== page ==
Combating Burnout as a Registered Nurse

Most registered nurses (RNs) feel burned out at some point or another. Unlike many other jobs, burnout can cause serious problems for RNs. Learn how to cope with this common issue in this article.
Combating Burnout as a Registered Nurse

At some point or another, all registered nurses (RNs) experience burnout. In fact, most have to fight against it on a regular basis. If you are working towards becoming an RN or have already started your career, you should learn some techniques for coping with burnout. By doing so, you will not only be helping yourself, but you will also be helping your patients by being the best RN you can be.

What Causes Burnout in RNs?

Many factors contribute to burnout in RNs. First, RNs tend to work long hours, and early in their careers, they often have unpredictable schedules. All RNs must deal with the daily reality of caring for sick and injured patients who are often not in good spirits. Nearly every hour of their workday is action-packed, and they must also interact with supervisors, fellow RNs, and other colleagues.

The Dangers of RN Burnout

Burnout can happen in any occupation, but it can be especially dangerous for RNs. Even if you are highly skilled and experienced, burnout can lead to mistakes that could put your patients at risk. This is unfair to your patients and also has negative consequences for your employer.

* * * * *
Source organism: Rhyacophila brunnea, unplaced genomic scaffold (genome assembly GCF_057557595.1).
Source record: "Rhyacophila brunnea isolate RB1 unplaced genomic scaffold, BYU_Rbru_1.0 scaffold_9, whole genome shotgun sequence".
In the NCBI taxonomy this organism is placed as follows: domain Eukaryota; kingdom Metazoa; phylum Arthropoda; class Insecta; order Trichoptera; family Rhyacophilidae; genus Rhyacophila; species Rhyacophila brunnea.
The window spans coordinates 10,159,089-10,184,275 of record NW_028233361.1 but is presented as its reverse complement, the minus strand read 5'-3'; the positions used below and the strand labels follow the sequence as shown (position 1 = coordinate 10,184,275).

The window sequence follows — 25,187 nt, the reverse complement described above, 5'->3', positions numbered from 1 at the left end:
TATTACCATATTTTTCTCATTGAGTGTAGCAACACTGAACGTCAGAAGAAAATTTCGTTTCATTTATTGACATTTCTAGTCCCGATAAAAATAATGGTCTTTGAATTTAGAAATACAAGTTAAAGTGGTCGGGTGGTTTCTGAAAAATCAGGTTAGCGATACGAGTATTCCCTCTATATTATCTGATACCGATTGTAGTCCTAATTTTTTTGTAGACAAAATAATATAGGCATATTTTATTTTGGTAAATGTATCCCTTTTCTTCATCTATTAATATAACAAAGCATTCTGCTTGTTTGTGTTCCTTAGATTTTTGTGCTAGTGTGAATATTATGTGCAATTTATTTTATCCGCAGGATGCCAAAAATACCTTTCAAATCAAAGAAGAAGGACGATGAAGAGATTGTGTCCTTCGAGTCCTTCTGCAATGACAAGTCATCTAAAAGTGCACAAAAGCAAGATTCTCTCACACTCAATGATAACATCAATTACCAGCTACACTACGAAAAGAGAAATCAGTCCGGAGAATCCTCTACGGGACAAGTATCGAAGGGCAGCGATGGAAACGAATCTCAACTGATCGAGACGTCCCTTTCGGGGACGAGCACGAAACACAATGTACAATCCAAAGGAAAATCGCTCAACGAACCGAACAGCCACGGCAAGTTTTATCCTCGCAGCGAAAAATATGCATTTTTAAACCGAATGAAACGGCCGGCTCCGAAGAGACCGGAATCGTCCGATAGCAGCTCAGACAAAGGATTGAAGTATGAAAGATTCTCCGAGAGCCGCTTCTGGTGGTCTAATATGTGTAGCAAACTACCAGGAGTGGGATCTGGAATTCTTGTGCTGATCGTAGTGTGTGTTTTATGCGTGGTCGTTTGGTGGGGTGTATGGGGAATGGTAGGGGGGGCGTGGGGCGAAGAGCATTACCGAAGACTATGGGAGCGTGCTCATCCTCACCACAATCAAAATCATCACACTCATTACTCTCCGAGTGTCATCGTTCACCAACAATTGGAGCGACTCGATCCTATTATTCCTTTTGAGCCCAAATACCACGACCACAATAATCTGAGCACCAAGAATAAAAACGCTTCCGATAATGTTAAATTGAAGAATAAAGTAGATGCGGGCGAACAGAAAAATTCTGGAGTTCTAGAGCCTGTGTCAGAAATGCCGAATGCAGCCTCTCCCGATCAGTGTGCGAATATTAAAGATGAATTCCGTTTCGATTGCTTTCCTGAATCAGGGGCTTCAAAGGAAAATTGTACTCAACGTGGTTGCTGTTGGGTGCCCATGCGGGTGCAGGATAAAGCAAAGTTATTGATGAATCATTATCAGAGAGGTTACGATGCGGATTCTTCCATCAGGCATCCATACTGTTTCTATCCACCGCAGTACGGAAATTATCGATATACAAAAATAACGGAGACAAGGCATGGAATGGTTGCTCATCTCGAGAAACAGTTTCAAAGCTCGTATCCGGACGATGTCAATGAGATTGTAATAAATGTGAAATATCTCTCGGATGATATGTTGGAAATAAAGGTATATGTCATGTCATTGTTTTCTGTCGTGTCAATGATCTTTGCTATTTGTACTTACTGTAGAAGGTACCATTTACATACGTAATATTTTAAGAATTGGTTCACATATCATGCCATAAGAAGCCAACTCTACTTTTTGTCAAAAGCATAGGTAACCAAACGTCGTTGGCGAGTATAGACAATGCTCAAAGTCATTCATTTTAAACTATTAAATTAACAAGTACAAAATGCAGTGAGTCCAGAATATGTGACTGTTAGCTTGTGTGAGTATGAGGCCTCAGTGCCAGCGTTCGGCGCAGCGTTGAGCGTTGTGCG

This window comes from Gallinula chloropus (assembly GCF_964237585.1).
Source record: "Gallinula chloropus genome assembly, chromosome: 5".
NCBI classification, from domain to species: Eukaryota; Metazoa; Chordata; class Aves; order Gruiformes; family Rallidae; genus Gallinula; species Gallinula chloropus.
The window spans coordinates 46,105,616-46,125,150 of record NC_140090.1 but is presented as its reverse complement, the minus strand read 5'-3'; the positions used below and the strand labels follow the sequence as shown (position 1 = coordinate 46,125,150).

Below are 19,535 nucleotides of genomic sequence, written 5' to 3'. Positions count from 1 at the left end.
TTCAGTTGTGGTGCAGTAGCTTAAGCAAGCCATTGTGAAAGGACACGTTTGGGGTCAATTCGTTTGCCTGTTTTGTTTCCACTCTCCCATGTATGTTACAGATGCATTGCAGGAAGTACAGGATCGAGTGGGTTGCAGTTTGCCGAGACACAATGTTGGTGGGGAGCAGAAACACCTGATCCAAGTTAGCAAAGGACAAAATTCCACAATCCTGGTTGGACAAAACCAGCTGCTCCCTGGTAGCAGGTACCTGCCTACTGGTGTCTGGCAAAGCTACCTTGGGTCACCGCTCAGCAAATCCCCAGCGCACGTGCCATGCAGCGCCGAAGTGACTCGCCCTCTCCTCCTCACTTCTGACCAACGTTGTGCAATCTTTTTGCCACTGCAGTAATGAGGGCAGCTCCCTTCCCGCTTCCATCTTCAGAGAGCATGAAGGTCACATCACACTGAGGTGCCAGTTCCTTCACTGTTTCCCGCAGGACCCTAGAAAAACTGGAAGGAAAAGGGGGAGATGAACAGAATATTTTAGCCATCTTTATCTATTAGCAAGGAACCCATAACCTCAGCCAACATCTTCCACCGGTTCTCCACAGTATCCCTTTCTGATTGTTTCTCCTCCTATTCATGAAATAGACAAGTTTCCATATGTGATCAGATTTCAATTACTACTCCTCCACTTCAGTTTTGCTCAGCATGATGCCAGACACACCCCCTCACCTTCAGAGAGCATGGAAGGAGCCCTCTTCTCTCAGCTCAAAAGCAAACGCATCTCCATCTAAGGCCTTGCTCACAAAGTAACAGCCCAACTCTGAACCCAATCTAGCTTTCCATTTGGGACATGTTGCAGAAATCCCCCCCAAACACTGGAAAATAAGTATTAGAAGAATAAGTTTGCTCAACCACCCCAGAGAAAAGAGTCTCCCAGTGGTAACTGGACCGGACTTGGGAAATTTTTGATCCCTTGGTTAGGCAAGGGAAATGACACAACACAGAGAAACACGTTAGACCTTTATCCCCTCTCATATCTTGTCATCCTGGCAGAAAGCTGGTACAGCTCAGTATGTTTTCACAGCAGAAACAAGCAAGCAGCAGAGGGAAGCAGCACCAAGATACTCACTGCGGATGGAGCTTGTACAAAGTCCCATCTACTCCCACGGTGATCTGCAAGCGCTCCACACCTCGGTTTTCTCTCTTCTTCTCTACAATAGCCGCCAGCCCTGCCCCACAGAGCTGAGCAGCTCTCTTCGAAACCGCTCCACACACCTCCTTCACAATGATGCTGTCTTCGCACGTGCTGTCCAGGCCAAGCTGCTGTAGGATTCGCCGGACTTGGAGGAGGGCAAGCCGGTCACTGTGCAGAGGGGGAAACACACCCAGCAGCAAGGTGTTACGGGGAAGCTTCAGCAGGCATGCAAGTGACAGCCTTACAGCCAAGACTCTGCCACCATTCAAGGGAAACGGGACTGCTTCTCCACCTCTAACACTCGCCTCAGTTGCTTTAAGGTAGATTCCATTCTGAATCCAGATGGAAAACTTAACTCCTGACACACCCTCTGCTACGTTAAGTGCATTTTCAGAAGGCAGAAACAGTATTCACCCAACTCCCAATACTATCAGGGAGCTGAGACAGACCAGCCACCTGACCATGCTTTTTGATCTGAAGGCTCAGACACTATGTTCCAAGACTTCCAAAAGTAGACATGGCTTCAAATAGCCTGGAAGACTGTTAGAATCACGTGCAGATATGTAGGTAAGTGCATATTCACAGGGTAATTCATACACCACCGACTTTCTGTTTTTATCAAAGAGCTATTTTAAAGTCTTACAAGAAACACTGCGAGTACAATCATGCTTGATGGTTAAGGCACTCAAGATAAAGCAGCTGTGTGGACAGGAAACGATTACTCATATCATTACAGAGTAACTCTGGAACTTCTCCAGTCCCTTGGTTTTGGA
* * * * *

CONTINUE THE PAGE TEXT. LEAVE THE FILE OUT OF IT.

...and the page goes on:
Top Ways to Fight Burnout as an RN

As an RN, you will likely face burnout at some point. However, by knowing how to deal with it, you can overcome it and prevent it from affecting your ability to care for your patients. Here are a few of the best ways to combat burnout as an RN:

  • Rely on your coworkers. It is easy for RNs to try to do everything themselves, but this is a surefire way to burn out. Build strong relationships with your coworkers and lean on them when you need help. Be sure to reciprocate as well. By working together, you can help each other avoid burnout and be the best RNs you can be.
  • Don't sweat the small stuff. As an RN, you will deal with crises every day. Some issues are more important than others. It is important to learn to prioritize and not get bogged down in the minor details. Perfection is unattainable, so focus on doing the best you can with the resources you have available.
  • Set aside time for yourself. It is important to make time for yourself outside of work. This could involve reading, meditating, going for a walk, or doing any other activity that you enjoy. Taking some time for yourself each day will help you to relax and de-stress, which can help to prevent burnout.
  • Take care of yourself physically and mentally. As an RN, you are responsible for caring for others, but it is important to remember to take care of yourself first. Eat a healthy diet, exercise regularly, and get enough sleep. Taking care of your physical and mental health will help you to stay strong and resilient, which will make it easier to cope with burnout.
  • Get help if you need it. If you are struggling with burnout, don't be afraid to reach out for help. Talk to your nursing supervisor, a trusted colleague, or a mental health professional. There are many resources available to help RNs overcome burnout and thrive in their careers.

Burnout as an RN may be somewhat inevitable, but it doesn't have to be debilitating. By learning how to cope with burnout, you can stay strong and continue to provide your patients with the best possible care.

You Might Also Like